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Lentil (and other things) soup - a quick question

I've got a bunch of things hanging about in the fridge and have decided to make a soup that will include lentils. I want the lentils to remains firm'ish and I'm not going to puree any of it. I was wondering if I should cook the lentils first and then add them to the soup at the end. It seems to me that this is the best way to go for the result I'm looking for. Yes? TIA.

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  1. Unless you want to precook the lentils in broth, I'd recommend just adding them to the soup pot once the "bunch of things" is well on the way to tender. The lentils won't take long - take the pot off the heat when they're still al dente since carryover cooking will finish them.

    1. I love lentils. I would make up the soup with whatever you are planning to use and add the lentils to the soup for the last part the of cooking time (until the lentils get to the texture you want). That way, they soak up some of the flavor from the broth and other ingredients. If you cook them separately, the overall flavor of the soup and lentils will not be melded together. Are you thinking soup with lentils or lentil soup?

      1. When I make lentil soup, I saute whatever size I choose (usually pretty chunky) for that batch of carrots and onions in olive oil until slightly tender, add the sorted lentils, enough broth or stock for the batch you're making, simmer until the lentils are to your liking.

        I don't find that the carrots and onions suffer from this method because the lentils cook quickly. But I don't know what other things you plan to add to the soup.

        The other things, if they're vegetables, may need to be sauteed separately and added at the end.

        1. I concur with Greygarious, CO. Get your soffritto going, add the water or broth, add rinsed drained raw lentils and seasonings. Personally,, I like a hearty lentil soup so don't puree as well. Also, I prefer using broth for more flavor.

          3 Replies
          1. re: Gio

            Thanks all. And I'm using lamb stock that's been in the freezer for a bit. That's what really drove the dish. So the lentils aren't going to soak up a lot of the stock?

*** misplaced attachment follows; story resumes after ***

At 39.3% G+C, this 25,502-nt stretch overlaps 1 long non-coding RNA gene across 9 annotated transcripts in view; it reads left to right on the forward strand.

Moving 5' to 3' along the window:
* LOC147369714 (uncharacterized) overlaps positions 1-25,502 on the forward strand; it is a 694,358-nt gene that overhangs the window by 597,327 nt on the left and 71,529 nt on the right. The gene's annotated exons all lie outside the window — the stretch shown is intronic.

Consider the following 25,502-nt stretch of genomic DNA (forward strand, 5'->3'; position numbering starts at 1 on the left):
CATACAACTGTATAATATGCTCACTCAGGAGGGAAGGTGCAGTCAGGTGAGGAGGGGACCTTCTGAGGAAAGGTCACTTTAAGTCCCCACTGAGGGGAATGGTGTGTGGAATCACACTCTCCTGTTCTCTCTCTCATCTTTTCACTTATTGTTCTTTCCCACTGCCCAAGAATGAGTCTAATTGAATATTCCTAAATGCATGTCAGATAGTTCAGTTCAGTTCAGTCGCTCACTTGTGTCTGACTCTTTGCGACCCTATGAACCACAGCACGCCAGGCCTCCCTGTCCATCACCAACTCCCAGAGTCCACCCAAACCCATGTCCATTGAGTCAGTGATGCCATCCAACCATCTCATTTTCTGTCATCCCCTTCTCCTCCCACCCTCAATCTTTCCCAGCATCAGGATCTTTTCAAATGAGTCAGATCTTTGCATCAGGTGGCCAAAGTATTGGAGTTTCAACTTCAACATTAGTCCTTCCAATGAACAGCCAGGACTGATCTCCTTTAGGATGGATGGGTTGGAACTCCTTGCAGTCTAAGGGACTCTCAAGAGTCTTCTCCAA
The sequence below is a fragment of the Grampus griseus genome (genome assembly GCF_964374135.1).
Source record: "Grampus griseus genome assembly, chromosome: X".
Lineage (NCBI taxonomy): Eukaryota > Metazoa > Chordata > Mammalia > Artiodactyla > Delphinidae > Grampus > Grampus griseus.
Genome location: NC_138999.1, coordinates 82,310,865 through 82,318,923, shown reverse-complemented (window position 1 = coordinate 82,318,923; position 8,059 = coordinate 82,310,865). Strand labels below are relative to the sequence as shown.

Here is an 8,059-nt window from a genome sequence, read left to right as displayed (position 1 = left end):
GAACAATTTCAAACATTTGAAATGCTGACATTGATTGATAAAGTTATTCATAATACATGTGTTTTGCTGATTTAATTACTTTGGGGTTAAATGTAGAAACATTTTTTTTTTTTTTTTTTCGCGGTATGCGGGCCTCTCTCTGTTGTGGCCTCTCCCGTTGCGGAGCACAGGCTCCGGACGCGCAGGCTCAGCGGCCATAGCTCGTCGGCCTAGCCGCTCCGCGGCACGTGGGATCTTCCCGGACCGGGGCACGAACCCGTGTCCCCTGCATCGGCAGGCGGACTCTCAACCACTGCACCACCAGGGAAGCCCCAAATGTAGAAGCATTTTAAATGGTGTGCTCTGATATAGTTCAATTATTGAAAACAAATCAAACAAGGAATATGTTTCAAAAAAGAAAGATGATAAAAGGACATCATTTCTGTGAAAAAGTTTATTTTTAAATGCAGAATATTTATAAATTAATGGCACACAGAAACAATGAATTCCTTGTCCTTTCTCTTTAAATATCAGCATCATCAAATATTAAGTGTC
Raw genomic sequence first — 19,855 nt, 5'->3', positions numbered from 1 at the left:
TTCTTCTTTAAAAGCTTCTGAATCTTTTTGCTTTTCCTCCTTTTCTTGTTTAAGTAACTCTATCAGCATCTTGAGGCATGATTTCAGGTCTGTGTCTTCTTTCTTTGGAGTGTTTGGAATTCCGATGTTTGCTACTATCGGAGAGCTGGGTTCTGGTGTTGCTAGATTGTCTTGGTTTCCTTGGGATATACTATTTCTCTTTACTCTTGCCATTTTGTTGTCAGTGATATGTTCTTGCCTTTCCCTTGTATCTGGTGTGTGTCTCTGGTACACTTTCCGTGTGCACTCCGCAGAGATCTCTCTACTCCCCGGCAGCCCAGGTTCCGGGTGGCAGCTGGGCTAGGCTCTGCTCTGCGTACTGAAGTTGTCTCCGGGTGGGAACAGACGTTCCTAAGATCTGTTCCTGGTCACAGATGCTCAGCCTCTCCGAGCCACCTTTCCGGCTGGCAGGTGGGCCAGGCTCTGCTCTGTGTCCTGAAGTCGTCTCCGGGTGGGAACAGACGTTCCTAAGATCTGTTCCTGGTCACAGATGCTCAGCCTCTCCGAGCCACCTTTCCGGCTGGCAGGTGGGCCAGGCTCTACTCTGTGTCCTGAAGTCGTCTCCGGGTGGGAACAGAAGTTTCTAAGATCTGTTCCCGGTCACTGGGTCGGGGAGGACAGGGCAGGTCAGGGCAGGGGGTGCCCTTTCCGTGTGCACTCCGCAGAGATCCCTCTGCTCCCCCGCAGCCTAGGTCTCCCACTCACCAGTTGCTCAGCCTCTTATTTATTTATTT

1. re: c oliver

              The lentils will cook in the stock. I find they don't soak up very much at all. You only need about a quart of stock for about 4 - 6 servings.

              1. re: c oliver

                They will absorb some flavor but will not become bloated and mooshy like noodles do

            2. You don't need to cook the lentils first, but (like with peas) you should soak them for about 3 hours prior to cooking. This will help them cook better and get some of the starch out.

              6 Replies
              1. re: acssss

                Hmm...Lentils are the one legume I never have need to soak - that's part of why I love them! Some varieties cook faster than others but they all are quite quick.

                1. re: meatn3

                  Has nothing to do with the quickness. If you don't soak them (which you don't HAVE to), there will be white foam on the top - (which is no biggie - you can always remove during cooking).

                  I always soak rice, lentils, peas, beans before I cook them. They come out with better texture IMO.

                2. re: acssss

                  Lentils don't need soaking. If you DO soak them, they will not retain their shape once cooked. I strongly disagree with the recommendation to soak *at all*, much less 3 hrs.

                  1. re: acssss

                    I disagree . Lentils do not need soaking and are likely to get mushy if soaked.

                    1. re: magiesmom

                      I'm not going to soak and I also don't want to get any starch out. I'm actually hoping for something thicker.

                  2. What kind of lentils? Green (french) take the longest to cook, about 45 minutes, but keep their shape well. Brown lentils take less time, about a half hour and also will keep their shape. Red lentils take about 15 minutes and tend to get a little mushy. I rinse the lentils well, but never soak.

                    3 Replies
                    1. re: Leslie

                      I save my wonderful French lentils for 'better' things. These are just your run of the mill brown ones. I appreciate that timing tip.

                      1. re: c oliver

                        Do have any idea how long I've been cooking lentils? LOL No need to soak.

                    2. Hey c oliver, Ina Garten has a recipe online for lentil soup. Her suggestion is to cover them for 15 minutes with boiling water before adding them to the soup and then cooking them another hour in the broth.
                      I've found (BEWARE: I'm not a chef and not a lentil professional/expert), that letting them soak in cold water will reduce the starch in the soup, let them retain their shape better and enable less cooking time (because I like the vegetables in the soup to stay firm).
                      Of course, this thread is to enable various opinions, and then you make your own :-)
                      In any case, good luck!
                      This is how I personally do it and I don't intend on getting into any arguments with the regulars.

                      2 Replies
                      1. re: acssss

                        HA! There seems to be a lot of that going around today :) Arguing that is. Currently I've got onion, garlic, fennel, carrot and a can of tomatoes going. 'Later' I'll add the lentils. Thanks all.

                        1. re: c oliver

                          The lentils will take a bit longer than suggested here, since you've got the acidic tomatoes to retard the tenderizing of the vegetables. But unlike beans, the lentils WILL get soft.